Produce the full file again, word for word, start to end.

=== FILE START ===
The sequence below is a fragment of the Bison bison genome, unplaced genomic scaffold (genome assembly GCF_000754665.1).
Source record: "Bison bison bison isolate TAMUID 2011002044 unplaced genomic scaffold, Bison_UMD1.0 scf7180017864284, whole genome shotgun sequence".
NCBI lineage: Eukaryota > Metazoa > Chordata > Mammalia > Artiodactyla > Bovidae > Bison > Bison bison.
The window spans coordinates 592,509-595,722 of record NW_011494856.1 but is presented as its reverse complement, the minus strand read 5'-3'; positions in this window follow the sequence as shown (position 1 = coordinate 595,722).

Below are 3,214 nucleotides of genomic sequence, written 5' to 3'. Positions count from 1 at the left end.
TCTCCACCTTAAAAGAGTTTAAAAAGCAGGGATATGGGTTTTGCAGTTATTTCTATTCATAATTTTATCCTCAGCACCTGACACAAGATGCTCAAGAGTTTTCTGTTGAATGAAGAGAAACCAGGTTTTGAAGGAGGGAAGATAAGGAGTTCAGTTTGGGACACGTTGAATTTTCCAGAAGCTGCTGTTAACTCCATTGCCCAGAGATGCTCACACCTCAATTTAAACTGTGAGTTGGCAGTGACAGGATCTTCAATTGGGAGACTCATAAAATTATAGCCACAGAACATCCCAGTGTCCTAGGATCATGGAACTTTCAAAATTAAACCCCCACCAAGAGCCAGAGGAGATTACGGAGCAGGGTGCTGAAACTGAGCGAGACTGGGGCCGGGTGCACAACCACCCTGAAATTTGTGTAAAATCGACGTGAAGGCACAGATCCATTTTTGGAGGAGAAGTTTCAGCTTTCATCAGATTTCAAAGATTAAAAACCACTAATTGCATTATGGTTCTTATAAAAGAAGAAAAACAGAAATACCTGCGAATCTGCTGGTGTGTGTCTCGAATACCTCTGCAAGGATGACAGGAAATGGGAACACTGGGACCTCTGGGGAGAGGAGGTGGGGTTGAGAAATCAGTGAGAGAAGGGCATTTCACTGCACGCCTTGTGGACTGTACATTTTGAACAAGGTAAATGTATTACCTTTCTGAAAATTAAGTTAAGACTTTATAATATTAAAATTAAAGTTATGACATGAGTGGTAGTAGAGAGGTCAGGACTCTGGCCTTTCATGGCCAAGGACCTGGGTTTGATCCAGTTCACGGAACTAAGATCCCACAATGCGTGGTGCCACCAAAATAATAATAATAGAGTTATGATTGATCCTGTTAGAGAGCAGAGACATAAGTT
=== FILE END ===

The sequence below is a fragment of the Bison bison genome, unplaced genomic scaffold (genome assembly GCF_000754665.1).
Source record: "Bison bison bison isolate TAMUID 2011002044 unplaced genomic scaffold, Bison_UMD1.0 scf7180017864284, whole genome shotgun sequence".
NCBI lineage: Eukaryota > Metazoa > Chordata > Mammalia > Artiodactyla > Bovidae > Bison > Bison bison.
The window spans coordinates 592,509-595,722 of record NW_011494856.1 but is presented as its reverse complement, the minus strand read 5'-3'; positions in this window follow the sequence as shown (position 1 = coordinate 595,722).

Below are 3,214 nucleotides of genomic sequence, written 5' to 3'. Positions count from 1 at the left end.
TCTCCACCTTAAAAGAGTTTAAAAAGCAGGGATATGGGTTTTGCAGTTATTTCTATTCATAATTTTATCCTCAGCACCTGACACAAGATGCTCAAGAGTTTTCTGTTGAATGAAGAGAAACCAGGTTTTGAAGGAGGGAAGATAAGGAGTTCAGTTTGGGACACGTTGAATTTTCCAGAAGCTGCTGTTAACTCCATTGCCCAGAGATGCTCACACCTCAATTTAAACTGTGAGTTGGCAGTGACAGGATCTTCAATTGGGAGACTCATAAAATTATAGCCACAGAACATCCCAGTGTCCTAGGATCATGGAACTTTCAAAATTAAACCCCCACCAAGAGCCAGAGGAGATTACGGAGCAGGGTGCTGAAACTGAGCGAGACTGGGGCCGGGTGCACAACCACCCTGAAATTTGTGTAAAATCGACGTGAAGGCACAGATCCATTTTTGGAGGAGAAGTTTCAGCTTTCATCAGATTTCAAAGATTAAAAACCACTAATTGCATTATGGTTCTTATAAAAGAAGAAAAACAGAAATACCTGCGAATCTGCTGGTGTGTGTCTCGAATACCTCTGCAAGGATGACAGGAAATGGGAACACTGGGACCTCTGGGGAGAGGAGGTGGGGTTGAGAAATCAGTGAGAGAAGGGCATTTCACTGCACGCCTTGTGGACTGTACATTTTGAACAAGGTAAATGTATTACCTTTCTGAAAATTAAGTTAAGACTTTATAATATTAAAATTAAAGTTATGACATGAGTGGTAGTAGAGAGGTCAGGACTCTGGCCTTTCATGGCCAAGGACCTGGGTTTGATCCAGTTCACGGAACTAAGATCCCACAATGCGTGGTGCCACCAAAATAATAATAATAGAGTTATGATTGATCCTGTTAGAGAGCAGAGACATAAGTT